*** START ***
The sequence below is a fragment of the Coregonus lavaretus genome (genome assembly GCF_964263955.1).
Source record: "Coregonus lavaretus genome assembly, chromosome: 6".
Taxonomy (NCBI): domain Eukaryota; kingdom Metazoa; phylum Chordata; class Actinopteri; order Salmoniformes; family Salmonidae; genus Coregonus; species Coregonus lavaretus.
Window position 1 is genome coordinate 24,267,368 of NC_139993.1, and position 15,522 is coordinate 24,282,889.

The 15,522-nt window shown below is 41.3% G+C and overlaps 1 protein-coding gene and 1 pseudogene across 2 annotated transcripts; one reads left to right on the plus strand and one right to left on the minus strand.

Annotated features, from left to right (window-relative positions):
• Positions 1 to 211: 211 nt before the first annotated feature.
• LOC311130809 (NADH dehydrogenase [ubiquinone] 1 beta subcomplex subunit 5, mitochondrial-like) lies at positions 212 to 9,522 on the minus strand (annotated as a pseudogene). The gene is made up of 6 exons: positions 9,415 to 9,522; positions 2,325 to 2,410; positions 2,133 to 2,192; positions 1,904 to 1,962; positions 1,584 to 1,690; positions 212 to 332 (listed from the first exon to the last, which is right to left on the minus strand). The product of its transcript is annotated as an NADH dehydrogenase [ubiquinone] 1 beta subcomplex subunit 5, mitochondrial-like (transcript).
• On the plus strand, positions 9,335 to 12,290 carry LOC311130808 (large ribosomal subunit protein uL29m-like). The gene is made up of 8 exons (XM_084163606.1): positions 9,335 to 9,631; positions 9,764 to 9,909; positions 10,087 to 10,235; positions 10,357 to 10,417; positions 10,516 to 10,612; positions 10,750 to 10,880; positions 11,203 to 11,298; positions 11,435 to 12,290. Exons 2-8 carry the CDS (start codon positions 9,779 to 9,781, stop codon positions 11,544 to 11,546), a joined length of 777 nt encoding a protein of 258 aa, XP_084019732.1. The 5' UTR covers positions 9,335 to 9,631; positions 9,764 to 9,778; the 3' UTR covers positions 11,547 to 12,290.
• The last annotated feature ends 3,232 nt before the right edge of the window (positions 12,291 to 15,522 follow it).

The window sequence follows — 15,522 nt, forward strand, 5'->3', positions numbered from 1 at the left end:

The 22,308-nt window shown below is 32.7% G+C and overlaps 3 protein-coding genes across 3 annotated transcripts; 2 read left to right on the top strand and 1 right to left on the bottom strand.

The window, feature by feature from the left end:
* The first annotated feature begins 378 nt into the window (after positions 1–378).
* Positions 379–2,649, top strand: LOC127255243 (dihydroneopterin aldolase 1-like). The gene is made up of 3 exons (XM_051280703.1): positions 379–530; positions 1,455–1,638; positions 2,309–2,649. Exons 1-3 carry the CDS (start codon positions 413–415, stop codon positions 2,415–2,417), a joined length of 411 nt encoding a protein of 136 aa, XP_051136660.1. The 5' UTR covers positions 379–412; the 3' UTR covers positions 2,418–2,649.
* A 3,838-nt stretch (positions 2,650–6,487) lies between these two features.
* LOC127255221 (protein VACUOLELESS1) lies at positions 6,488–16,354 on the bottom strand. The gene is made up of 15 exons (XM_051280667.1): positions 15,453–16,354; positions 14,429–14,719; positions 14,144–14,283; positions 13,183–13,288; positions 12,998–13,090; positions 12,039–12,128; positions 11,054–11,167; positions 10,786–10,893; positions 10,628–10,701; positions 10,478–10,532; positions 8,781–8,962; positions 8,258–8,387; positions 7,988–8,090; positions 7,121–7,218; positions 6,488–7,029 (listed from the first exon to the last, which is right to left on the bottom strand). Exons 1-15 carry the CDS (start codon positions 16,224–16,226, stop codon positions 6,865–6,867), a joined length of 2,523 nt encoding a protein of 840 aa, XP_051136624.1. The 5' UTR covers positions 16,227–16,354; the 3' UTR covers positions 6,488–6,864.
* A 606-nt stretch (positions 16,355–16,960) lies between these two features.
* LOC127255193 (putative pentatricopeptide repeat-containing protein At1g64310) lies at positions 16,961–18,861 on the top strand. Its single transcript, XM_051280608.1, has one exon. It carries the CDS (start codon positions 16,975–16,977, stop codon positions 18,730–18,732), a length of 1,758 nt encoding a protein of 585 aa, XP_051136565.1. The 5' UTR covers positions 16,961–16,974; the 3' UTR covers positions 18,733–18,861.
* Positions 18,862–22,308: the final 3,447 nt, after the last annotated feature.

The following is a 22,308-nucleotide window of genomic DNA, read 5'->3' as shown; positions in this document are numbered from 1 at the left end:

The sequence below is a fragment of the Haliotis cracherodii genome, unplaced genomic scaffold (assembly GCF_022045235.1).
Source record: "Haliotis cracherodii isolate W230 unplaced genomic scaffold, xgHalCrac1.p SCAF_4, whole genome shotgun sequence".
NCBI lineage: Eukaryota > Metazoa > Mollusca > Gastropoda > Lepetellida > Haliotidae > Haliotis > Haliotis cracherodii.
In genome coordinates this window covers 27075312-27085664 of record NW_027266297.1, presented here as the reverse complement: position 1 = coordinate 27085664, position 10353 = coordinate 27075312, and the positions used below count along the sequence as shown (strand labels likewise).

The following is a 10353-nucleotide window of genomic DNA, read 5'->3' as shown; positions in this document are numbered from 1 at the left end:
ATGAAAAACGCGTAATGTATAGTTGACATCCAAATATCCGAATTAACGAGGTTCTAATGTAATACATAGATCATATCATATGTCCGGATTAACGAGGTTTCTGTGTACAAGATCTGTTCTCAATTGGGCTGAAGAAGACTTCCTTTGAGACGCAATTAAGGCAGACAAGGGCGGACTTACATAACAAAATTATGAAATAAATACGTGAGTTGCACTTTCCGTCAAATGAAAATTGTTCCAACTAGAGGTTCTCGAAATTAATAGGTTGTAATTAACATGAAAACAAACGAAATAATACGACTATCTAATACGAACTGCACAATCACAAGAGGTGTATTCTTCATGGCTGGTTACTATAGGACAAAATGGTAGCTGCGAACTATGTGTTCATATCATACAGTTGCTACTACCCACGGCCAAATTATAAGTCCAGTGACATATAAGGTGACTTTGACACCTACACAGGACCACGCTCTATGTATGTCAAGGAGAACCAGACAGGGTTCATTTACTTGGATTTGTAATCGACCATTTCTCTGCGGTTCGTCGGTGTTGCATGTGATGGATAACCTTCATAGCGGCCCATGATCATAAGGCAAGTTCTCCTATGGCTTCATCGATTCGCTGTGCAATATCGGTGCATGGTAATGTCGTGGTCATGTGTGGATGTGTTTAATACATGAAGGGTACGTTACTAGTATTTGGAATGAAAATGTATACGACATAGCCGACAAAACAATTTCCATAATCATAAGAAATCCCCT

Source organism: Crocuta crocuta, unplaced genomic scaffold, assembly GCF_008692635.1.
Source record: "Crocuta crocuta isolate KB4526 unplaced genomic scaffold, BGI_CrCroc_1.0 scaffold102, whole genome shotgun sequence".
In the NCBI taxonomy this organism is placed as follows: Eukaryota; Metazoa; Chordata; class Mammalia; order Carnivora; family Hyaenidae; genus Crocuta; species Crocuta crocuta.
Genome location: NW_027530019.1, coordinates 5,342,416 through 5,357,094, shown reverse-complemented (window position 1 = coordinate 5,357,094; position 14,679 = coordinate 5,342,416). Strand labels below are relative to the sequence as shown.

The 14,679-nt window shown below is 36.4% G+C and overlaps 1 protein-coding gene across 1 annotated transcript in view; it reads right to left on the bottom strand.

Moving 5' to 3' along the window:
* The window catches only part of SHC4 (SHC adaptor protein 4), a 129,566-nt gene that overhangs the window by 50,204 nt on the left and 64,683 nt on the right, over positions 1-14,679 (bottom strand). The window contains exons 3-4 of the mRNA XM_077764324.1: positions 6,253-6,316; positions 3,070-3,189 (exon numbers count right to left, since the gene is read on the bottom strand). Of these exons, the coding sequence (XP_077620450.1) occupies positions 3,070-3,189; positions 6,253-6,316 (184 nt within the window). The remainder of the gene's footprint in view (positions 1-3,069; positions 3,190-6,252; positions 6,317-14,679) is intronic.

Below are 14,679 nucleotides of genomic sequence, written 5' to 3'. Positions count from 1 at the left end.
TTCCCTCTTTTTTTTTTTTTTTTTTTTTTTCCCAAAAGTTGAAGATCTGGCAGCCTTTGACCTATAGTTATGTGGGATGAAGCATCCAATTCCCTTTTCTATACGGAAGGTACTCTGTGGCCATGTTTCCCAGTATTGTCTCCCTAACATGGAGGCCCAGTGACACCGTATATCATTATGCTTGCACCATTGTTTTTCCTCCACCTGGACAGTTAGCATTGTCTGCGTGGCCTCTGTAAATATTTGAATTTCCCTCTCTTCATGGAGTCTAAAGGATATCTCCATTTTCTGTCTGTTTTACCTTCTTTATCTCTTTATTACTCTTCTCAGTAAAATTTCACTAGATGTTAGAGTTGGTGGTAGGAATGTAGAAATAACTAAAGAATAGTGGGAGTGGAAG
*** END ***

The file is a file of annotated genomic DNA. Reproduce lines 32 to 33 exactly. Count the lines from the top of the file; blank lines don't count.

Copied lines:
The 14,679-nt window shown below is 36.4% G+C and overlaps 1 protein-coding gene across 1 annotated transcript in view; it reads right to left on the bottom strand.

Moving 5' to 3' along the window: